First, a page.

Concurrency mode: Node Lock

Node lock licenses are meant to be permanently activated against a given machine / seat and are not returned upon terminating the application. They are persistent licenses (not to be confused with perpetual licenses).


  • Seat count - number of seats available on Entitlement that has been set from Offering that this entitlement has been created with, but can be amended on Entitlement level.

  • Seats used - currently used seats

  • Seats - overview on seats used from seat count, presented in form of 3/21


Webhooks are a type of callback mechanism used by web applications to provide real-time notifications to other systems. Essentially, a webhook is a way for an application to send data to another application automatically when certain events occur.

The basic idea behind webhooks is that one application sends an HTTP POST request to a URL specified by another application, indicating that a certain event has occurred. The receiving application then processes the data in the request and takes appropriate action based on the content.

Webhooks are commonly used in a wide variety of applications, such as:

  • Integrating with third-party services to receive notifications when specific events occur

  • Triggering custom workflows or automation tasks in response to user actions

  • Updating data in real-time across multiple systems and applications

  • Automating data synchronization between different systems

Webhooks can be thought of as the opposite of an API, which requires the client application to poll the server for updates. With webhooks, the server actively pushes data to the client, eliminating the need for the client to poll for updates and reducing server load.

Activation Usage History

A graph that shows the usage (typically active seat count) of a license over time

  • Seat Count is the allowed number of seats that can be used with this Entitlement.

  • Min and Max is maximum and minimum count of used seats at any given moment during the day. For example:

    • activate: max 1, min 1, current 1

    • deactivate: max 1, min 0, current 0

    • activate: max 1, min 0, current 1

    • activate: max 2, min 0, current 2

    • deactivate: max 2, min 0, current 1

    • deactivate: max 2, min 0, current 0

End User Portal

The end user portal (EUP) is an option to help your end users manage their entitlements and do "offline" activations/de-activations.

A pre-built way for users to manage their entitlements saves support time and costs.

The end user portal can be customized to fit in with your branding.

Local License Server (LLS)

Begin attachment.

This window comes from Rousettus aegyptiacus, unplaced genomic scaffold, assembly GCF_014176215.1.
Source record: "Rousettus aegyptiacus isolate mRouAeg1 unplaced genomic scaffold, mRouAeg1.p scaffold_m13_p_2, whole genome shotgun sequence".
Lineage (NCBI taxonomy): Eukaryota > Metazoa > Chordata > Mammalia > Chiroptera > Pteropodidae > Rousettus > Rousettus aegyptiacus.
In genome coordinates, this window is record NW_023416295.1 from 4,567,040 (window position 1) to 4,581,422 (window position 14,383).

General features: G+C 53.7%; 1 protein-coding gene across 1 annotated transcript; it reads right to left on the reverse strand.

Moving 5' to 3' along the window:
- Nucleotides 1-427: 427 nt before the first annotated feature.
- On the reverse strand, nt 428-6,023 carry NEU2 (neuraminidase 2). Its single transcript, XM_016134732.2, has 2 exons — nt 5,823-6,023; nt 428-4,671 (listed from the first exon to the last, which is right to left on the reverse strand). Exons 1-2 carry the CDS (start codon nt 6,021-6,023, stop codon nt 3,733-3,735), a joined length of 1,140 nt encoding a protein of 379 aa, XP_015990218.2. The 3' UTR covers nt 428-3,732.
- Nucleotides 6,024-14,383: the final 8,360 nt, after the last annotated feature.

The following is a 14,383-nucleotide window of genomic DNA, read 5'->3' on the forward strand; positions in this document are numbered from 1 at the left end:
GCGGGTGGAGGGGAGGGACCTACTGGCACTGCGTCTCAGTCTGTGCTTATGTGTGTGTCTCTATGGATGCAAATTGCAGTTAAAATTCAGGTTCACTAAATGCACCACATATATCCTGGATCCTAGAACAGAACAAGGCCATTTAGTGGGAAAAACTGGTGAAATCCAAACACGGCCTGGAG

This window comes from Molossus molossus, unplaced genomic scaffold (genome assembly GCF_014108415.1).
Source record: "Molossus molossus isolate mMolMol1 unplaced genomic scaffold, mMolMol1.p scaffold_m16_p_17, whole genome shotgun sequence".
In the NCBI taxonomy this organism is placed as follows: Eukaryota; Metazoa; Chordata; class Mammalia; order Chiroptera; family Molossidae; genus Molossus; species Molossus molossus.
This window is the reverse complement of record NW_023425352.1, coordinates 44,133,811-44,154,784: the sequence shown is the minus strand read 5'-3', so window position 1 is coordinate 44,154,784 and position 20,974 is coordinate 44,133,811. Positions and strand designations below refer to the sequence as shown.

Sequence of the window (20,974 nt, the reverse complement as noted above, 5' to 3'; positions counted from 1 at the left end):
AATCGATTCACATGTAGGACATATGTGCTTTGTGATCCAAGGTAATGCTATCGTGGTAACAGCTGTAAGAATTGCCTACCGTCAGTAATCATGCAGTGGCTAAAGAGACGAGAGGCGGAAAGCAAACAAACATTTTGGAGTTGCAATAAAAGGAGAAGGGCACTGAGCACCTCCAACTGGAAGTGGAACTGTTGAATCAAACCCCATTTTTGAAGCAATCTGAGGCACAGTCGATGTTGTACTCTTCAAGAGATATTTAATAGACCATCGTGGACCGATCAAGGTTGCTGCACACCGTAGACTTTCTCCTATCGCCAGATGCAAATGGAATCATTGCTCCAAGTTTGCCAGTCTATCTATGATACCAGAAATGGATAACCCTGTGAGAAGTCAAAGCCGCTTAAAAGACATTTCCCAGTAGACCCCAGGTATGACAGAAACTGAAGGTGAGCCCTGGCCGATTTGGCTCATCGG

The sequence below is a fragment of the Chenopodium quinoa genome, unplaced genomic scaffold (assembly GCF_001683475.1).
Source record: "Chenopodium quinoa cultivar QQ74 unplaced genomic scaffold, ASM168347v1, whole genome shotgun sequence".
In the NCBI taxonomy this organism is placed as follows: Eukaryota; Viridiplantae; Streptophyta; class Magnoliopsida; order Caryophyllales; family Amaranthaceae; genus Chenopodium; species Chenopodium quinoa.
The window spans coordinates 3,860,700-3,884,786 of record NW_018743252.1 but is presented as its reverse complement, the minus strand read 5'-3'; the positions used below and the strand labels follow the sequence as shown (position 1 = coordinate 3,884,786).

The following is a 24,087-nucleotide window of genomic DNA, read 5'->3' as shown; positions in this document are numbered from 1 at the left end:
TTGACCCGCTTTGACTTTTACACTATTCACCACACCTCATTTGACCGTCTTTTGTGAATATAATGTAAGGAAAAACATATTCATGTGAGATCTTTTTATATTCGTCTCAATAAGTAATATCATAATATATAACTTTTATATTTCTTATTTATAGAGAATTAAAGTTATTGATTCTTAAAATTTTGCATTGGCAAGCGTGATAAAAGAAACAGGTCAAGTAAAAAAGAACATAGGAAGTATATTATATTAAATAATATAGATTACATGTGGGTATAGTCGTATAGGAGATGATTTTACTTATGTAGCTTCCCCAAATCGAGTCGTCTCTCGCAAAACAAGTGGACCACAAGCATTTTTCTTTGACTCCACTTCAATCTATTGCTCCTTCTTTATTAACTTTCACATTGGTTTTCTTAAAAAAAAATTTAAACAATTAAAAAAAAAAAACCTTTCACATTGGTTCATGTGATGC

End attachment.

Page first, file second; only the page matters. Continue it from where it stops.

The Zentitle2 Local License Server allows the vendor to deploy a docker-container-based server to an end customer who does not want to (or cannot) allow an ongoing connection with the Zentitle2 cloud-based license server. Often also called "Dark Site" Local License Server (that enables Network-based licensing).

LLS provides similar functionality to Zentitle2 in the cloud.

Once you have your Local License Server (LLS) running, you can delegate a given entitlement to that LLS by going to that entitlement and changing the 'Entitlement Host' to the appropriate LLS instance.

Account Based Licensing - ABL (Identity-based licensing)

Account Based Licensing is the process of managing users’ accounts and giving users access to software or an application, typically via a username and a password or an external identity management solution such as Microsoft Azure AD, Okta, OneLogin, Ping Identity, ForgeRock, Auth0, and Oracle Identity Manager.

Account—or Identity-based licensing allows you to activate an entitlement using the end user's login credentials (Username/password) instead of the more "on-premise" based license key/code/activation code.

Zentitle2 enables both types of application access and also allows you to choose the best-of-breed identity provider you or your customers are using.

  • Accounts replicated from the vendor's authentication platform are called "OpenID Token authentication."

  • Accounts created and managed within Zentitle2 are called username/password authentication.

Virtual Machine Control - nonce

Today, most desktops are virtualized, and the same has been true for servers for years. This means that Licensing has to deal with issues related to impermanent storage and copying of deployed application instances.

Abuse of VMs leads to lost revenues and improper use of the customer's IP.

To help with managing VMs, Zentitle has created the concept of the Licensing API: Nonce.

The API uses a nonce concept. Every request must contain a unique nonce value in the N-Nonce header. First, the Create Activation endpoint returns the Nonce. The application needs to store this nonce and use it in subsequent requests. Subsequent requests will return a new nonce, which needs to be used in the next request. Nonce values are returned in the N-Nonce header.